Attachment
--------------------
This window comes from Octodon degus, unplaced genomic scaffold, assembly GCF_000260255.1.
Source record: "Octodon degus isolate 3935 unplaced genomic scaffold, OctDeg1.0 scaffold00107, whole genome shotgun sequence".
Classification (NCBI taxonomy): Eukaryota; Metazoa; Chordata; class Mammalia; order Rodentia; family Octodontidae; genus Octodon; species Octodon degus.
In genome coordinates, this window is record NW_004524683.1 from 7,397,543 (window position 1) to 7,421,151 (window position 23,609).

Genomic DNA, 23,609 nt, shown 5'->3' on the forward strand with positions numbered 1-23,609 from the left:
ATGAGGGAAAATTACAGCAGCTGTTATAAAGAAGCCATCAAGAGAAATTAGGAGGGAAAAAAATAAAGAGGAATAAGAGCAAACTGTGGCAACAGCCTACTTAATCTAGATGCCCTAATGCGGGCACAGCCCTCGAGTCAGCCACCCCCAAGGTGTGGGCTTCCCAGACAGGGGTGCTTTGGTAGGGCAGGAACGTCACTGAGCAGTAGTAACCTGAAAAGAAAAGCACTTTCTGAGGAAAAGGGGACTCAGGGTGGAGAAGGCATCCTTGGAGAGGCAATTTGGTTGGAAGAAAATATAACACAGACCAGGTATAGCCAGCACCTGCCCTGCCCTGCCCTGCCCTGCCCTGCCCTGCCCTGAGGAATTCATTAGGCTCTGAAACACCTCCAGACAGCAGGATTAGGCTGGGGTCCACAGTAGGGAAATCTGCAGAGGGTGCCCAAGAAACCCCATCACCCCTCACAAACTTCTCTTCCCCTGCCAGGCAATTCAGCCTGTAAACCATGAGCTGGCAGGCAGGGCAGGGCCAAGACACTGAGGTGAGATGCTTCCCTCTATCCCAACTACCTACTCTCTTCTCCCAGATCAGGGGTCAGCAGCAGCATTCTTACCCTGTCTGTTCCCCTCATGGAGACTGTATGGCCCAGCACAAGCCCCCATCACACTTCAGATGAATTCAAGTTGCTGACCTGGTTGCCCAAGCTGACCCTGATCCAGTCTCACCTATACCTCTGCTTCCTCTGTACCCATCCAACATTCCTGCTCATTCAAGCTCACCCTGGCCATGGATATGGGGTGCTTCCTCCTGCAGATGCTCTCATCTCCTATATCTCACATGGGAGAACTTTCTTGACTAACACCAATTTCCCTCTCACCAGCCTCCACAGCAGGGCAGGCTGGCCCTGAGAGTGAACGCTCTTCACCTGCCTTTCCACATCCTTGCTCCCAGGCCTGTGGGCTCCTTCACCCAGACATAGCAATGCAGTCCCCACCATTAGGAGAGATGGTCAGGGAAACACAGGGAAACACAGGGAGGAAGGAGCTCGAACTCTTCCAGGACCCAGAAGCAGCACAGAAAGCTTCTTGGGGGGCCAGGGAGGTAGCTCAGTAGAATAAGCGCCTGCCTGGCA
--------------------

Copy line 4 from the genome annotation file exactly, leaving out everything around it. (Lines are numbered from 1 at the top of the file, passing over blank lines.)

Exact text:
In genome coordinates, this window is record NW_004524683.1 from 7,397,543 (window position 1) to 7,421,151 (window position 23,609).